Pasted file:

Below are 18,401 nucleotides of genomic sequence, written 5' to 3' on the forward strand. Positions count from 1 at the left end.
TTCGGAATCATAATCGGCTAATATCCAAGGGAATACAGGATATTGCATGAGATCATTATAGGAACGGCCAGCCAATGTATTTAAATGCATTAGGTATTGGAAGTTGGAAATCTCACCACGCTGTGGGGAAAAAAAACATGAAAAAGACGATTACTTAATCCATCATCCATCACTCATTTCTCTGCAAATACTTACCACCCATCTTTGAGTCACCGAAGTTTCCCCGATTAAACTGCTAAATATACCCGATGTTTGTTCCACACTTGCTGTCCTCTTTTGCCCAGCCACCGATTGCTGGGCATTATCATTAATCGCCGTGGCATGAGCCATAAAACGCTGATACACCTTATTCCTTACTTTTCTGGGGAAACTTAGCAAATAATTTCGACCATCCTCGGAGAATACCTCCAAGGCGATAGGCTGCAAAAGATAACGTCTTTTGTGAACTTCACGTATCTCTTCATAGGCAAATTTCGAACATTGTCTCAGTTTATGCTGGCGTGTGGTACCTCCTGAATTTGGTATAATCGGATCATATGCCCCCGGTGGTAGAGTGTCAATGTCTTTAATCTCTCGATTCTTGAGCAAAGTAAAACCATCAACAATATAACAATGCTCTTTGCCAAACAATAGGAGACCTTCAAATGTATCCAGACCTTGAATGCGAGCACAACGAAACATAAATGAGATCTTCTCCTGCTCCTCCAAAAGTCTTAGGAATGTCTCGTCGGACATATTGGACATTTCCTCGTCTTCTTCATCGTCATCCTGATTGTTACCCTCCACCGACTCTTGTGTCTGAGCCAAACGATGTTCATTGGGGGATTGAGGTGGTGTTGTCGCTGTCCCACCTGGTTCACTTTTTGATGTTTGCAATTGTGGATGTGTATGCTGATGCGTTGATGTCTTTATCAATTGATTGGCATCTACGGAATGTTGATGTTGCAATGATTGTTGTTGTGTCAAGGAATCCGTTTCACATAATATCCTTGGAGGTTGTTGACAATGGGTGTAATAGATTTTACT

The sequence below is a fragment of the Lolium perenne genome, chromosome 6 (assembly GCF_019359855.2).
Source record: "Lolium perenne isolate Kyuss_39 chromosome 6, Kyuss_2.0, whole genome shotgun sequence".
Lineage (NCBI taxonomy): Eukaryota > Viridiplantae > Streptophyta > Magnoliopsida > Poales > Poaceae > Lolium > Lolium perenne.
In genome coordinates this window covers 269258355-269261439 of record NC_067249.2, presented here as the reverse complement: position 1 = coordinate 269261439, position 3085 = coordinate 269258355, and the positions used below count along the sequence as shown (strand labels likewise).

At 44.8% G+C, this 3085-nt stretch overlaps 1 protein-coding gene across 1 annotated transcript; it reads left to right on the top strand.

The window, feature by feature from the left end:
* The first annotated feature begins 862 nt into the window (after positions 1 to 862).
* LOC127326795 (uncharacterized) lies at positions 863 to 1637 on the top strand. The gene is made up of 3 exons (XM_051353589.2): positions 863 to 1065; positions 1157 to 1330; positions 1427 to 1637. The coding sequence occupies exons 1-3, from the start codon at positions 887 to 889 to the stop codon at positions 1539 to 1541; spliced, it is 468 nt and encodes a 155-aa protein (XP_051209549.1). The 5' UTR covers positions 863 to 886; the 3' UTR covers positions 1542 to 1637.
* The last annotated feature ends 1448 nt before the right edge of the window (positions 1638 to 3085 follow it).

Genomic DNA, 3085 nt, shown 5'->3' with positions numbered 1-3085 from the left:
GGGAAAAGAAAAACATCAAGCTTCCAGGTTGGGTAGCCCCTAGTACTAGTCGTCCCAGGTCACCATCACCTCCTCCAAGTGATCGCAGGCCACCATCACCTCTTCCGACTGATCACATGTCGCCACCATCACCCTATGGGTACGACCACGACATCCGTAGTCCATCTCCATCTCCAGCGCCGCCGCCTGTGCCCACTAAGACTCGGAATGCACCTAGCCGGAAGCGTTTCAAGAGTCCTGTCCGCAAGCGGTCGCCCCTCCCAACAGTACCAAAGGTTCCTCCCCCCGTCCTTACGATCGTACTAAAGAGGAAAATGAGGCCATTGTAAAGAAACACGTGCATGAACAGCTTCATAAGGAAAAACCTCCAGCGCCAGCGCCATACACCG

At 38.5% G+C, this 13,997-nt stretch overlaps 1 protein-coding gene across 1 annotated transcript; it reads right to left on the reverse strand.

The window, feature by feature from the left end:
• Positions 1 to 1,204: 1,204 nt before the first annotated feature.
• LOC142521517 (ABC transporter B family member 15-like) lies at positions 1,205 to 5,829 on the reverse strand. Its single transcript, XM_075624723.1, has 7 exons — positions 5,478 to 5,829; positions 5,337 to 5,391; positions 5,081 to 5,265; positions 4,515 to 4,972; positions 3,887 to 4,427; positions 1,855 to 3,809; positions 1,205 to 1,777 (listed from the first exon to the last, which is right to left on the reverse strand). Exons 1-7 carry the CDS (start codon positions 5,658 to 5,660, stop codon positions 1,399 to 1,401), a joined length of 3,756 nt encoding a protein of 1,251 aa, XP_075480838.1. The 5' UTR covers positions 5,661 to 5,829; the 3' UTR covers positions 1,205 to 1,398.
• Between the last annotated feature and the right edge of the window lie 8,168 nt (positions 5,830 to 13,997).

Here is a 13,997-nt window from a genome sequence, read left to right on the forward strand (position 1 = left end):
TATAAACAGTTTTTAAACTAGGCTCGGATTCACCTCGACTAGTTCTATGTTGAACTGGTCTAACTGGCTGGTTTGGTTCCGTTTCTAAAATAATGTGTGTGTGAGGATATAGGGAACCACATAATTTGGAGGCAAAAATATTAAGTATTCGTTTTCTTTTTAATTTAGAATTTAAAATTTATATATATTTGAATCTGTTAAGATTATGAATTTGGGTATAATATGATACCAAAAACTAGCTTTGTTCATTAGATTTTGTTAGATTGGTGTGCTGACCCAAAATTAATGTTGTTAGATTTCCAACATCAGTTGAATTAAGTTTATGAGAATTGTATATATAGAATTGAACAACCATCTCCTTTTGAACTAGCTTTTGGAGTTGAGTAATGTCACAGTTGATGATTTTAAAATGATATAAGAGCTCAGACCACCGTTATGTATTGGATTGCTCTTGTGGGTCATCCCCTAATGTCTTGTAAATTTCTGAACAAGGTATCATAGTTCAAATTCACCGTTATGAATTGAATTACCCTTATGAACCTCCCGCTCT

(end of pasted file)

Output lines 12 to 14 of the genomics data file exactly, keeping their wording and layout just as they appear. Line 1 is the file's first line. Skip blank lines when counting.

Genomic DNA, 3085 nt, shown 5'->3' with positions numbered 1-3085 from the left:
GGGAAAAGAAAAACATCAAGCTTCCAGGTTGGGTAGCCCCTAGTACTAGTCGTCCCAGGTCACCATCACCTCCTCCAAGTGATCGCAGGCCACCATCACCTCTTCCGACTGATCACATGTCGCCACCATCACCCTATGGGTACGACCACGACATCCGTAGTCCATCTCCATCTCCAGCGCCGCCGCCTGTGCCCACTAAGACTCGGAATGCACCTAGCCGGAAGCGTTTCAAGAGTCCTGTCCGCAAGCGGTCGCCCCTCCCAACAGTACCAAAGGTTCCTCCCCCCGTCCTTACGATCGTACTAAAGAGGAAAATGAGGCCATTGTAAAGAAACACGTGCATGAACAGCTTCATAAGGAAAAACCTCCAGCGCCAGCGCCATACACCG

At 38.5% G+C, this 13,997-nt stretch overlaps 1 protein-coding gene across 1 annotated transcript; it reads right to left on the reverse strand.